The Obama administration in December released a "draft framework" of its college ratings plan, which broadly outlines what metrics will factor into a school's ratings and is scheduled to launch for the 2015-2016 school year.
The framework shows the Department of Education will evaluate community and four-year colleges on access, affordability, and student outcomes, then group schools into three tiers: high performers, low performers, and "in the middle."
The administration says it's developing a college rating system in order to:
- Help institutions benchmark and improve education access, outcomes, and affordability;
- Provide students and families with accurate, pertinent information; and
- Inform funding and accreditation decisions.
Eventually, the administration plans to tie the ratings to the $150 million in federal aid it gives to schools annually, although that will require congressional approval.
Who will the ratings measure?
In the first batch of ratings, Department of Education officials plan to include four-year and two-year institutions that award baccalaureate degrees, associate degrees, or certificates.
Two- and four-year schools will be rated differently, and the administration plans to compare institutions with similar missions.
Additional categories such as selectivity and degree mix are under consideration, but have not yet been announced.
What will the ratings measure?
The ratings will focus on three qualities of colleges:
- Access, such as the percentage of students receiving Pell grants;
- Affordability, based on average tuition, scholarships, and loan debt; and
- Outcomes, including graduation and transfer rates, graduate income, and number of students continuing on to obtain advanced degrees.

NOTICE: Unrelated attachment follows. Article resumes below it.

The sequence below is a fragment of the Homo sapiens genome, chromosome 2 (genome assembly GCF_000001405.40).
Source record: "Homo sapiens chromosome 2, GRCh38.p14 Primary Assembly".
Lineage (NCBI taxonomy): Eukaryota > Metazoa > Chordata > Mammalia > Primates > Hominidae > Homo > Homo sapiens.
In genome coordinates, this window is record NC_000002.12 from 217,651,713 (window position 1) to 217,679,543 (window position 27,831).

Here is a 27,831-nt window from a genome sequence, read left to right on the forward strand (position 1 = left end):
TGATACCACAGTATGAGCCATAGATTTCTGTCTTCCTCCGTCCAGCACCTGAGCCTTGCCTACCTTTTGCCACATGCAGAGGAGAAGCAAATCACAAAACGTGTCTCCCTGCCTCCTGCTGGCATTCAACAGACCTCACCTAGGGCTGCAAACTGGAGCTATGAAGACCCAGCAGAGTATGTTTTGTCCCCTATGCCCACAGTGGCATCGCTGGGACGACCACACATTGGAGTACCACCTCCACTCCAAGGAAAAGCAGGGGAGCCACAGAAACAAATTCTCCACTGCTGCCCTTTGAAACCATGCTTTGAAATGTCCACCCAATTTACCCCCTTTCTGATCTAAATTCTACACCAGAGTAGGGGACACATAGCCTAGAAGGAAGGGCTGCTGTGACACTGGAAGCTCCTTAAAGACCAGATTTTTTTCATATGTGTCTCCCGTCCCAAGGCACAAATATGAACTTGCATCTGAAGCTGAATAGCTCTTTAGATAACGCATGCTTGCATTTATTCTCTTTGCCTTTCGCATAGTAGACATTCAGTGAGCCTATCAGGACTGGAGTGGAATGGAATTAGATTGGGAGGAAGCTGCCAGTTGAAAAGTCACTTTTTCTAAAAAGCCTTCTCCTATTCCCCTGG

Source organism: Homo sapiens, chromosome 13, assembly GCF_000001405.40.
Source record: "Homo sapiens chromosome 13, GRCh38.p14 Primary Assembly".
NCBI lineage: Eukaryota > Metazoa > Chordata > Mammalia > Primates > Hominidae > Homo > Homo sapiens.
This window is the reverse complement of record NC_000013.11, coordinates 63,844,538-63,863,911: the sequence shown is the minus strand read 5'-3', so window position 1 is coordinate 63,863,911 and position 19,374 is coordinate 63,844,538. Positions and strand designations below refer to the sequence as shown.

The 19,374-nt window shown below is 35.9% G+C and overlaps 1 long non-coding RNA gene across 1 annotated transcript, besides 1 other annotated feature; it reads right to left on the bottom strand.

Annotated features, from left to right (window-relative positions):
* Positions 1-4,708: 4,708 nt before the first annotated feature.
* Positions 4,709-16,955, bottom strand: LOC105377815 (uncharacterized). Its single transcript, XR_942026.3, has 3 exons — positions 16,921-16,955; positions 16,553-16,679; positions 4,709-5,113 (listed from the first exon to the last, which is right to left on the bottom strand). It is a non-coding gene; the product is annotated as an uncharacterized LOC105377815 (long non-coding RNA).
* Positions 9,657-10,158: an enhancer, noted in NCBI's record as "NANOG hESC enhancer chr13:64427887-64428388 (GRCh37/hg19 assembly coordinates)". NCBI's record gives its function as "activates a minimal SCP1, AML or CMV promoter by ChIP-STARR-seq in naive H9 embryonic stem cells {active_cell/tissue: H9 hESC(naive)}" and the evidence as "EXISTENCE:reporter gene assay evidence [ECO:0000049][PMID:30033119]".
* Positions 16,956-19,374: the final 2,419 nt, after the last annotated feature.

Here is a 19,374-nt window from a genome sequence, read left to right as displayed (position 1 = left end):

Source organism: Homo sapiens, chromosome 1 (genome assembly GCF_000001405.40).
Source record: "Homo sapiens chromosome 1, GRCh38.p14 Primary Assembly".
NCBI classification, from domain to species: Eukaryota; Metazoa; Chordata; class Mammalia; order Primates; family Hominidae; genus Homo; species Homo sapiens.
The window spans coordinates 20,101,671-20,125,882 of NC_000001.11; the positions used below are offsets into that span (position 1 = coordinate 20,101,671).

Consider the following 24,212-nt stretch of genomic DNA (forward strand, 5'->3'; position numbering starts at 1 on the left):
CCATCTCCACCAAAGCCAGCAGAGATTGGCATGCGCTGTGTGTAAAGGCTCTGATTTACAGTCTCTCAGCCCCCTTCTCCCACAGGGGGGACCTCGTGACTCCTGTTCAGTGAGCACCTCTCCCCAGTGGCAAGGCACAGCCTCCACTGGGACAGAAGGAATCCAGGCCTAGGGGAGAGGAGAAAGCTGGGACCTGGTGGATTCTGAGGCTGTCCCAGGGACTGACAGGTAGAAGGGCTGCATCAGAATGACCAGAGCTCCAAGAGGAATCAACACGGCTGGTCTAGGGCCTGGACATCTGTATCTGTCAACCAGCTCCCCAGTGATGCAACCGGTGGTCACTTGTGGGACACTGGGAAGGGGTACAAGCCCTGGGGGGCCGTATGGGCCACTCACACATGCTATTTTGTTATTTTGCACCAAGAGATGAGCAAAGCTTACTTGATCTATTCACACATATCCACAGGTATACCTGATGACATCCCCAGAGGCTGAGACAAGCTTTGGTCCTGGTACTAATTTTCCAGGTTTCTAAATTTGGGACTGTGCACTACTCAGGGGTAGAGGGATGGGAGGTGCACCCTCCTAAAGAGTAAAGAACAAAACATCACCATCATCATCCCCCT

How will those qualities be measured?
For the first ratings, officials will use data from federal administrative systems and collections such as the Integrated Postsecondary Education Data System (IPEDS), the National Student Loan Data System (NSLDS), and earnings information. The Department of Education is also considering allowing schools to supplement those sources with alternative data as well.
There are 11 metrics under consideration:
Share of students receiving Pell Grants may be used to measure the percentage of low-income students enrolled. However, low-income international students are not eligible for federal aid and therefore would not count here.
Expected Family Contribution (EFC) gap will likely be "the average difference between some focal EFC level and each student's individual EFC," although the Department of Education has not yet finalized that definition.
Family income quintiles could be used to highlight socioeconomic diversity on campus based on FAFSA income reports, but this would leave unknown the incomes of students who did not apply for FAFSA, a significant proportion at some schools.
First-generation college status may be used to measure student diversity. This could also be calculated using FAFSA data, but would have the same weakness of only counting those who filled out the form.